It's no secret that Internet Frenzy 2.0 has included a fair share of small Web start-ups getting bought out by Internet giants. Yahoo!'s
Reuters said that at a Media Week conference in Amsterdam, Newmark uttered words that might chill most capitalists: "Who needs the money? We don't really care. If you're living comfortably, what's the point of having more?" He also shrugged off the idea of selling the site in order to donate money to worthy causes, stating, "Finding a good cause is incredibly hard and time-consuming." (Of course, plenty of people would probably take issue with that idea.)
The Reuters article compared this with recent conjecture that News Corp.'s
Craigslist is one of the pioneers of the Internet's strongest current trends. A more democratic Web, enhanced and often driven by user-generated content and network effects, has been building, and sites like craigslist and Wikipedia paved the way. Another theme has been a non-commercial spirit -- many user-driven services share information, talent, art, or expertise for free.
I mulled disruptors a year ago, and cited craigslist as one to watch. I argued that for many of these companies, a non-corporate air is actually part of their competitive advantage. (eBay
Motley Fool co-founder David Gardner interviewed Jim Buckmaster about craigslist and its disruptive influence on companies that seek classified advertising revenues -- and queried why craigslist is "resistant" to making more money. Buckmaster said, "Our goal is to maximize our societal value, if you will, and we figure our enterprise value, if I am using that term correctly, will take care of itself if we concentrate on being as useful as possible to as many people as possible, and doing whatever our users ask us to do and not doing anything that they don't want us to do."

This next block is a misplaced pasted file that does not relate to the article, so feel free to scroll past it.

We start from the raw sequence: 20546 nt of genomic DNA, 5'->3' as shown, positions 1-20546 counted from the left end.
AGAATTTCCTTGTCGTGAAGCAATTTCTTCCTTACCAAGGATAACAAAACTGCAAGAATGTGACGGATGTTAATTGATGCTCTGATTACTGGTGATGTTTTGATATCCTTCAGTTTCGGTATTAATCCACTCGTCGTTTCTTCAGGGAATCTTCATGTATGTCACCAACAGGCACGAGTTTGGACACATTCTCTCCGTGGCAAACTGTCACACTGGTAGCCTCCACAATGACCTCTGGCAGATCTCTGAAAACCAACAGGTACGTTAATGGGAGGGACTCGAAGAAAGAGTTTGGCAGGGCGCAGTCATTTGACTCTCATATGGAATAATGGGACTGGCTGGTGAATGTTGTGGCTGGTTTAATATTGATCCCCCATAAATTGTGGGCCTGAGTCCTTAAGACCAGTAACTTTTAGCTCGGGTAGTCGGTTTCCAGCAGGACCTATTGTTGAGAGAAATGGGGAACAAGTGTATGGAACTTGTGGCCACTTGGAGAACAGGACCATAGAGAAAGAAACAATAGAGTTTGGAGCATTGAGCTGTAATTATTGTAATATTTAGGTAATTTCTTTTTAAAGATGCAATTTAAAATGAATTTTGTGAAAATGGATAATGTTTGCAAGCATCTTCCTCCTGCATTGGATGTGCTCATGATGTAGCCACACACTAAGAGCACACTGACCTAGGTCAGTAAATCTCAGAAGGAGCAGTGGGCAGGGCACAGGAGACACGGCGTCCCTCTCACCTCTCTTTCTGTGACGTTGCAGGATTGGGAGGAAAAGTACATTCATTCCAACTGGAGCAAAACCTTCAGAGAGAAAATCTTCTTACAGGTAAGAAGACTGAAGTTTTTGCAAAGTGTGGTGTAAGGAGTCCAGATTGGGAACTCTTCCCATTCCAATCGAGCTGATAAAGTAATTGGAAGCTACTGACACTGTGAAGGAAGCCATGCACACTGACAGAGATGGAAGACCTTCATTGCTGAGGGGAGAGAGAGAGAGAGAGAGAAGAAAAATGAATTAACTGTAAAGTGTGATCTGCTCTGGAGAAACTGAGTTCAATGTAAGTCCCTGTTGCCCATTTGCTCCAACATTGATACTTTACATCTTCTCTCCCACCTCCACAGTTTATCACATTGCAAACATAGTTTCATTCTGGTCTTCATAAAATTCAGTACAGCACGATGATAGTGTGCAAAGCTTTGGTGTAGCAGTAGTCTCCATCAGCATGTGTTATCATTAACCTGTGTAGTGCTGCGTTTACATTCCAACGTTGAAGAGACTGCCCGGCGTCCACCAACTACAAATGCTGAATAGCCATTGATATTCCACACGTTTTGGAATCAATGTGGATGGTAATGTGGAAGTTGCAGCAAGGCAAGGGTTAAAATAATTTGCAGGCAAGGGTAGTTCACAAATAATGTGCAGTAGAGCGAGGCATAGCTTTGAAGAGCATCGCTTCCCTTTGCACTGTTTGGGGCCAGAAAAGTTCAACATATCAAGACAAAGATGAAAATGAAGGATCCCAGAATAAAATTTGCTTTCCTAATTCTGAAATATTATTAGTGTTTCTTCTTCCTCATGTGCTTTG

So nobody should be holding their breath for some Internet giant to buy craigslist. If you've ever heard the term "sell-out," it's pretty obvious that's not Craig's intention. I can't say it's not refreshing to hear someone take a stand for not coveting more than one needs or deserves (the definition of avarice), although of course that's a personal judgment call. Furthermore, if Craig changed his stance, he might have to change his name -- craigslist would be a much different operation than it is today, and quite possibly not nearly as successful.
For related content, see the following articles from the Foolish archive:
- Rick Munarriz mused on the kings of dot-comedy.
- I theorized on a new wave of possible giant-killers.
- David Gardner interviewed craiglist CEO Jim Buckmaster.
Craigslist is privately held, but which public companies are disrupting traditional industries and have the potential of big returns for investors? David Gardner and his team of analysts search out such opportunities for Motley Fool Rule Breakers -- take your 30-day free trial today. Yahoo! and eBay are Motley Fool Stock Advisor recommendations.